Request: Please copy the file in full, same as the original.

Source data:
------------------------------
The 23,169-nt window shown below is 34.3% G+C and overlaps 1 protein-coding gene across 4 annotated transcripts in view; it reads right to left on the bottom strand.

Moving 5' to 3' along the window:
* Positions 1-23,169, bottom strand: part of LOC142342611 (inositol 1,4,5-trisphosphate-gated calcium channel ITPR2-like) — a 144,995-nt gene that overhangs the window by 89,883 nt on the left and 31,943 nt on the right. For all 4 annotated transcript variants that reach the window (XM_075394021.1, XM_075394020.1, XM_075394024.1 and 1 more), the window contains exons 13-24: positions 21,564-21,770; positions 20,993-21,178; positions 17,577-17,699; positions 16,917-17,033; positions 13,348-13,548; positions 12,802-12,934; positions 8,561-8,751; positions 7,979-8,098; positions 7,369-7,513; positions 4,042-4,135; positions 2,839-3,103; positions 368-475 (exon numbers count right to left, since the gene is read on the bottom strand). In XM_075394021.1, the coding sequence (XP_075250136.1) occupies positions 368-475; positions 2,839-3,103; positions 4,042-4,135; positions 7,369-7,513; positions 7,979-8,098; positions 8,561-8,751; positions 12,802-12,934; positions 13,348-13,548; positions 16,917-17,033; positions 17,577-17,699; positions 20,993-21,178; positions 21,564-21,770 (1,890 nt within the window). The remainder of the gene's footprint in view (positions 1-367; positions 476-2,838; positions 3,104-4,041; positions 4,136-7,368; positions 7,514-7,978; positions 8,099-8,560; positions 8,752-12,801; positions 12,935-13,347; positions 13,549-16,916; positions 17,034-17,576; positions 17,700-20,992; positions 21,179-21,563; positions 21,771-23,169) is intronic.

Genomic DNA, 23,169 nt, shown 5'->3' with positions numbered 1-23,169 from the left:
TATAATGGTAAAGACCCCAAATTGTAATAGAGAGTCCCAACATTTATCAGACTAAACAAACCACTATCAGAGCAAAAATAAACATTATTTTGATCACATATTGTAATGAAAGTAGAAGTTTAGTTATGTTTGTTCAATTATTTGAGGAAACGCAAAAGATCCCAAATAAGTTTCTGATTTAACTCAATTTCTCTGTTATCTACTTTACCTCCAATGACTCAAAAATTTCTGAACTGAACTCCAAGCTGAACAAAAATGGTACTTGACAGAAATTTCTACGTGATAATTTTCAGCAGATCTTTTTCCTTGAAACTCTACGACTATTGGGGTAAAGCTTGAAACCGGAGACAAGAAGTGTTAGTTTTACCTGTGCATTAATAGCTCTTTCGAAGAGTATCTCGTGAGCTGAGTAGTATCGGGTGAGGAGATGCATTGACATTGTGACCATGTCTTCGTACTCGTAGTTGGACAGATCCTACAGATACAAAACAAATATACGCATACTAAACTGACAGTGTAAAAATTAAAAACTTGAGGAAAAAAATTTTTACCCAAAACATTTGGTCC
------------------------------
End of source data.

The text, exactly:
The 23,169-nt window shown below is 34.3% G+C and overlaps 1 protein-coding gene across 4 annotated transcripts in view; it reads right to left on the bottom strand.

Moving 5' to 3' along the window:
* Positions 1-23,169, bottom strand: part of LOC142342611 (inositol 1,4,5-trisphosphate-gated calcium channel ITPR2-like) — a 144,995-nt gene that overhangs the window by 89,883 nt on the left and 31,943 nt on the right. For all 4 annotated transcript variants that reach the window (XM_075394021.1, XM_075394020.1, XM_075394024.1 and 1 more), the window contains exons 13-24: positions 21,564-21,770; positions 20,993-21,178; positions 17,577-17,699; positions 16,917-17,033; positions 13,348-13,548; positions 12,802-12,934; positions 8,561-8,751; positions 7,979-8,098; positions 7,369-7,513; positions 4,042-4,135; positions 2,839-3,103; positions 368-475 (exon numbers count right to left, since the gene is read on the bottom strand). In XM_075394021.1, the coding sequence (XP_075250136.1) occupies positions 368-475; positions 2,839-3,103; positions 4,042-4,135; positions 7,369-7,513; positions 7,979-8,098; positions 8,561-8,751; positions 12,802-12,934; positions 13,348-13,548; positions 16,917-17,033; positions 17,577-17,699; positions 20,993-21,178; positions 21,564-21,770 (1,890 nt within the window). The remainder of the gene's footprint in view (positions 1-367; positions 476-2,838; positions 3,104-4,041; positions 4,136-7,368; positions 7,514-7,978; positions 8,099-8,560; positions 8,752-12,801; positions 12,935-13,347; positions 13,549-16,916; positions 17,034-17,576; positions 17,700-20,992; positions 21,179-21,563; positions 21,771-23,169) is intronic.

Genomic DNA, 23,169 nt, shown 5'->3' with positions numbered 1-23,169 from the left:
TATAATGGTAAAGACCCCAAATTGTAATAGAGAGTCCCAACATTTATCAGACTAAACAAACCACTATCAGAGCAAAAATAAACATTATTTTGATCACATATTGTAATGAAAGTAGAAGTTTAGTTATGTTTGTTCAATTATTTGAGGAAACGCAAAAGATCCCAAATAAGTTTCTGATTTAACTCAATTTCTCTGTTATCTACTTTACCTCCAATGACTCAAAAATTTCTGAACTGAACTCCAAGCTGAACAAAAATGGTACTTGACAGAAATTTCTACGTGATAATTTTCAGCAGATCTTTTTCCTTGAAACTCTACGACTATTGGGGTAAAGCTTGAAACCGGAGACAAGAAGTGTTAGTTTTACCTGTGCATTAATAGCTCTTTCGAAGAGTATCTCGTGAGCTGAGTAGTATCGGGTGAGGAGATGCATTGACATTGTGACCATGTCTTCGTACTCGTAGTTGGACAGATCCTACAGATACAAAACAAATATACGCATACTAAACTGACAGTGTAAAAATTAAAAACTTGAGGAAAAAAATTTTTACCCAAAACATTTGGTCC